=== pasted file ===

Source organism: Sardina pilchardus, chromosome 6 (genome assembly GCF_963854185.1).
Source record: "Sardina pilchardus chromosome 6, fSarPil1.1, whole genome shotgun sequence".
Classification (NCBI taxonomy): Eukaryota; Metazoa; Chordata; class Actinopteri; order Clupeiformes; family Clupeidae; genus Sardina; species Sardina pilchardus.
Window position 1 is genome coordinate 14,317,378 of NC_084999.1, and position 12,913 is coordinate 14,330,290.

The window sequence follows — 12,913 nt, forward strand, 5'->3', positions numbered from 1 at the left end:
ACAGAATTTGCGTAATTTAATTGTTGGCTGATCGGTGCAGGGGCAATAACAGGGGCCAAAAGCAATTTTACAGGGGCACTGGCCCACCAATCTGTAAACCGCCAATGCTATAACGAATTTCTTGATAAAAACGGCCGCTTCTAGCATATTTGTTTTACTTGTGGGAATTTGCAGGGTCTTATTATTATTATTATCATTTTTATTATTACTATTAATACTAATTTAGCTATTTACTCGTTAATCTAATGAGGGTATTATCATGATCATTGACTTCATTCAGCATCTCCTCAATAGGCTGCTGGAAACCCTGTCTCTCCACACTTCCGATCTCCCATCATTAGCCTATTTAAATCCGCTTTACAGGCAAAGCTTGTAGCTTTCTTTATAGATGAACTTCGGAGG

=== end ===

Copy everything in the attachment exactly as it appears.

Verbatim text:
Source organism: Sardina pilchardus, chromosome 6 (genome assembly GCF_963854185.1).
Source record: "Sardina pilchardus chromosome 6, fSarPil1.1, whole genome shotgun sequence".
Classification (NCBI taxonomy): Eukaryota; Metazoa; Chordata; class Actinopteri; order Clupeiformes; family Clupeidae; genus Sardina; species Sardina pilchardus.
Window position 1 is genome coordinate 14,317,378 of NC_084999.1, and position 12,913 is coordinate 14,330,290.

The window sequence follows — 12,913 nt, forward strand, 5'->3', positions numbered from 1 at the left end:
ACAGAATTTGCGTAATTTAATTGTTGGCTGATCGGTGCAGGGGCAATAACAGGGGCCAAAAGCAATTTTACAGGGGCACTGGCCCACCAATCTGTAAACCGCCAATGCTATAACGAATTTCTTGATAAAAACGGCCGCTTCTAGCATATTTGTTTTACTTGTGGGAATTTGCAGGGTCTTATTATTATTATTATCATTTTTATTATTACTATTAATACTAATTTAGCTATTTACTCGTTAATCTAATGAGGGTATTATCATGATCATTGACTTCATTCAGCATCTCCTCAATAGGCTGCTGGAAACCCTGTCTCTCCACACTTCCGATCTCCCATCATTAGCCTATTTAAATCCGCTTTACAGGCAAAGCTTGTAGCTTTCTTTATAGATGAACTTCGGAGG